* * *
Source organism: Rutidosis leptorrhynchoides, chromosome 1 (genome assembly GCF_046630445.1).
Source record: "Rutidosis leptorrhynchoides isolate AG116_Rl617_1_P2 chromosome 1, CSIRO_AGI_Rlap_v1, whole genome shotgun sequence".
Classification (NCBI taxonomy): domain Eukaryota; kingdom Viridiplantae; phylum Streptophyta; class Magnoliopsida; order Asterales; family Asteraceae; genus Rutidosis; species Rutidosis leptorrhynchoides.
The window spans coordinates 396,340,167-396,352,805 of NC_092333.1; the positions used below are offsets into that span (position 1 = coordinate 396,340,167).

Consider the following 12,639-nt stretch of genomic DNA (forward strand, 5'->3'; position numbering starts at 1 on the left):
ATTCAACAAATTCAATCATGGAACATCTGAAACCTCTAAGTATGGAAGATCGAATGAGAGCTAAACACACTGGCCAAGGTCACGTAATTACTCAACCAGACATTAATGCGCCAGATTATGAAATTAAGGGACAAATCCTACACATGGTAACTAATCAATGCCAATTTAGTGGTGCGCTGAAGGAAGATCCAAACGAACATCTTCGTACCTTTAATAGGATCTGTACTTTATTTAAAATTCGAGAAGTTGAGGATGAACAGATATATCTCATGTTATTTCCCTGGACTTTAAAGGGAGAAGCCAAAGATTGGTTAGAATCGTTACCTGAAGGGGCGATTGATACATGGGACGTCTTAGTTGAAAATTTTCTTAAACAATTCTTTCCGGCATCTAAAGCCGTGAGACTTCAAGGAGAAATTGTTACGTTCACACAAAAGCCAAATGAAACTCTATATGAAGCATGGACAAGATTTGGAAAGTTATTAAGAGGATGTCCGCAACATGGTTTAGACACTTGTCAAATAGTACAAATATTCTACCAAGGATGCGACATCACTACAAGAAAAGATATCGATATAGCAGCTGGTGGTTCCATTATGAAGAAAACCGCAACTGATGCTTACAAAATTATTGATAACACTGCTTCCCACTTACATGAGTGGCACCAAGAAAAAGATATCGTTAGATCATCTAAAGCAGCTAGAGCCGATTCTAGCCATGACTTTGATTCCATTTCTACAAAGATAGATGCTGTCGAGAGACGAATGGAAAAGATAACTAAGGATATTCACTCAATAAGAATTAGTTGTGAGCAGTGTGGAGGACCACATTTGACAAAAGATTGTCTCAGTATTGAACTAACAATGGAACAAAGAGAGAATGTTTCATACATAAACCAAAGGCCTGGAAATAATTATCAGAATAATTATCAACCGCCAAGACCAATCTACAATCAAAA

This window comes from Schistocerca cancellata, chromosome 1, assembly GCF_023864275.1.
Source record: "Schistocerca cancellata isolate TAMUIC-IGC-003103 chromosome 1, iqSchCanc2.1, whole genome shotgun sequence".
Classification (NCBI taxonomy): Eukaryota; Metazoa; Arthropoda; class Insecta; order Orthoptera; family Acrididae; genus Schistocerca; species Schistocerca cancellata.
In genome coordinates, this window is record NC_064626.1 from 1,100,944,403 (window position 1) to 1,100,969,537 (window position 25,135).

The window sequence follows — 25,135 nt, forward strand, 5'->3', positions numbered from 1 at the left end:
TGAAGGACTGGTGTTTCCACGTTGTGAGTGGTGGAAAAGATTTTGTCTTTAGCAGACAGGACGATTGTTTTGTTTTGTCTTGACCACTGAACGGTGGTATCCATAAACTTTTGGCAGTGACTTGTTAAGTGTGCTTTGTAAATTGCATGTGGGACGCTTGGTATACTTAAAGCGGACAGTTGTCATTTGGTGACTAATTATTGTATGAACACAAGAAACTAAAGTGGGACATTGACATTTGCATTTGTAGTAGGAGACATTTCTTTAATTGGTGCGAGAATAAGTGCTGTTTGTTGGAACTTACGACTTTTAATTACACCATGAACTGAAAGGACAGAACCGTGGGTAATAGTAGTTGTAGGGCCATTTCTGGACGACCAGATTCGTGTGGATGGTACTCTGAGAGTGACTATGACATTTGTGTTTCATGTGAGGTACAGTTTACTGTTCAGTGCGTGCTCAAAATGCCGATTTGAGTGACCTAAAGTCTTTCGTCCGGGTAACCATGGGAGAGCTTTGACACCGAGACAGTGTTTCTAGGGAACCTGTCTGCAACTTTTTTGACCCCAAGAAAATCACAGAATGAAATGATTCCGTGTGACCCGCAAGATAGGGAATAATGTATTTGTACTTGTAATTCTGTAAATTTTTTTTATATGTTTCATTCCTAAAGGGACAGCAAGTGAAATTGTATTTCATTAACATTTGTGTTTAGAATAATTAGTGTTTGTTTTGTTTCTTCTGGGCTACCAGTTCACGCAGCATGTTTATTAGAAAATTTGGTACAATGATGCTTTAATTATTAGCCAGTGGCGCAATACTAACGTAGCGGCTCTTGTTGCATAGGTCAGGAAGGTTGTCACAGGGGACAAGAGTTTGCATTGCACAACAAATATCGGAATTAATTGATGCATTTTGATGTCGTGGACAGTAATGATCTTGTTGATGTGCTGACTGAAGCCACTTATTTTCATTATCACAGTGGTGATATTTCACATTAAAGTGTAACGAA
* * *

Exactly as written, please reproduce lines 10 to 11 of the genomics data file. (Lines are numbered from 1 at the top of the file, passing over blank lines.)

In genome coordinates, this window is record NC_064626.1 from 1,100,944,403 (window position 1) to 1,100,969,537 (window position 25,135).

The window sequence follows — 25,135 nt, forward strand, 5'->3', positions numbered from 1 at the left end: